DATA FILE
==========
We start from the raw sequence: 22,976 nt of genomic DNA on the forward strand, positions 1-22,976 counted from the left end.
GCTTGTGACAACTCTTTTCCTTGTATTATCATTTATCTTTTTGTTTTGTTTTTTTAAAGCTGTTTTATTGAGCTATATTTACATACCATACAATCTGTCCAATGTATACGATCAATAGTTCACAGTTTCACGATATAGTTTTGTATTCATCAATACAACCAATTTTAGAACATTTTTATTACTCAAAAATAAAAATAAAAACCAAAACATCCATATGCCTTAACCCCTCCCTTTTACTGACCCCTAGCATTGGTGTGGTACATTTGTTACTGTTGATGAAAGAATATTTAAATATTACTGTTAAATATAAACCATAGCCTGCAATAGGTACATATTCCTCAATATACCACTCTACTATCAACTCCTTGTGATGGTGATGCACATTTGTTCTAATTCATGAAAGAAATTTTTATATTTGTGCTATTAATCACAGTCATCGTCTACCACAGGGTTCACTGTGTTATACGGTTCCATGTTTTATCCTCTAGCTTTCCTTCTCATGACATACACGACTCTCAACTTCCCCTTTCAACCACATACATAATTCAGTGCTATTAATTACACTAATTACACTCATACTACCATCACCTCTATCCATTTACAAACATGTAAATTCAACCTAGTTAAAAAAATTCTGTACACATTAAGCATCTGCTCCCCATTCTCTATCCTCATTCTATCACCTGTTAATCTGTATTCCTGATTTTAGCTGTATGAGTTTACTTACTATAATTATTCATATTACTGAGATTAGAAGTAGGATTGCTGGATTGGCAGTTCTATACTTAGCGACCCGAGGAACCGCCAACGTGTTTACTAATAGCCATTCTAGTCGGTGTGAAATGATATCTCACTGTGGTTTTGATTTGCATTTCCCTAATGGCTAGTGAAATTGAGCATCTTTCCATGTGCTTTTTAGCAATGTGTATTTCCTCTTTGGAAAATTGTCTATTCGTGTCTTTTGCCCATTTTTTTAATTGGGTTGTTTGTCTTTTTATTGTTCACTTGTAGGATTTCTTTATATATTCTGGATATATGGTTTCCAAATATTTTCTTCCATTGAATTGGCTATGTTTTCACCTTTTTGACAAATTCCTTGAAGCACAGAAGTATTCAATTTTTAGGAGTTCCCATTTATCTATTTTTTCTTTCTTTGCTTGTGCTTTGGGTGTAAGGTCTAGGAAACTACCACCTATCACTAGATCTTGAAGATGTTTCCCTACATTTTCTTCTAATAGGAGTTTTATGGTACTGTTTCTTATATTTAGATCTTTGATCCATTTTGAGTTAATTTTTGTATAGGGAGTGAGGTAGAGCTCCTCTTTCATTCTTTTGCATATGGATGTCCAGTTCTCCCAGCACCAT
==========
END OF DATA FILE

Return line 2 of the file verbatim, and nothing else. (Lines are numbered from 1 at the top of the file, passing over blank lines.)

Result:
GCTTGTGACAACTCTTTTCCTTGTATTATCATTTATCTTTTTGTTTTGTTTTTTTAAAGCTGTTTTATTGAGCTATATTTACATACCATACAATCTGTCCAATGTATACGATCAATAGTTCACAGTTTCACGATATAGTTTTGTATTCATCAATACAACCAATTTTAGAACATTTTTATTACTCAAAAATAAAAATAAAAACCAAAACATCCATATGCCTTAACCCCTCCCTTTTACTGACCCCTAGCATTGGTGTGGTACATTTGTTACTGTTGATGAAAGAATATTTAAATATTACTGTTAAATATAAACCATAGCCTGCAATAGGTACATATTCCTCAATATACCACTCTACTATCAACTCCTTGTGATGGTGATGCACATTTGTTCTAATTCATGAAAGAAATTTTTATATTTGTGCTATTAATCACAGTCATCGTCTACCACAGGGTTCACTGTGTTATACGGTTCCATGTTTTATCCTCTAGCTTTCCTTCTCATGACATACACGACTCTCAACTTCCCCTTTCAACCACATACATAATTCAGTGCTATTAATTACACTAATTACACTCATACTACCATCACCTCTATCCATTTACAAACATGTAAATTCAACCTAGTTAAAAAAATTCTGTACACATTAAGCATCTGCTCCCCATTCTCTATCCTCATTCTATCACCTGTTAATCTGTATTCCTGATTTTAGCTGTATGAGTTTACTTACTATAATTATTCATATTACTGAGATTAGAAGTAGGATTGCTGGATTGGCAGTTCTATACTTAGCGACCCGAGGAACCGCCAACGTGTTTACTAATAGCCATTCTAGTCGGTGTGAAATGATATCTCACTGTGGTTTTGATTTGCATTTCCCTAATGGCTAGTGAAATTGAGCATCTTTCCATGTGCTTTTTAGCAATGTGTATTTCCTCTTTGGAAAATTGTCTATTCGTGTCTTTTGCCCATTTTTTTAATTGGGTTGTTTGTCTTTTTATTGTTCACTTGTAGGATTTCTTTATATATTCTGGATATATGGTTTCCAAATATTTTCTTCCATTGAATTGGCTATGTTTTCACCTTTTTGACAAATTCCTTGAAGCACAGAAGTATTCAATTTTTAGGAGTTCCCATTTATCTATTTTTTCTTTCTTTGCTTGTGCTTTGGGTGTAAGGTCTAGGAAACTACCACCTATCACTAGATCTTGAAGATGTTTCCCTACATTTTCTTCTAATAGGAGTTTTATGGTACTGTTTCTTATATTTAGATCTTTGATCCATTTTGAGTTAATTTTTGTATAGGGAGTGAGGTAGAGCTCCTCTTTCATTCTTTTGCATATGGATGTCCAGTTCTCCCAGCACCAT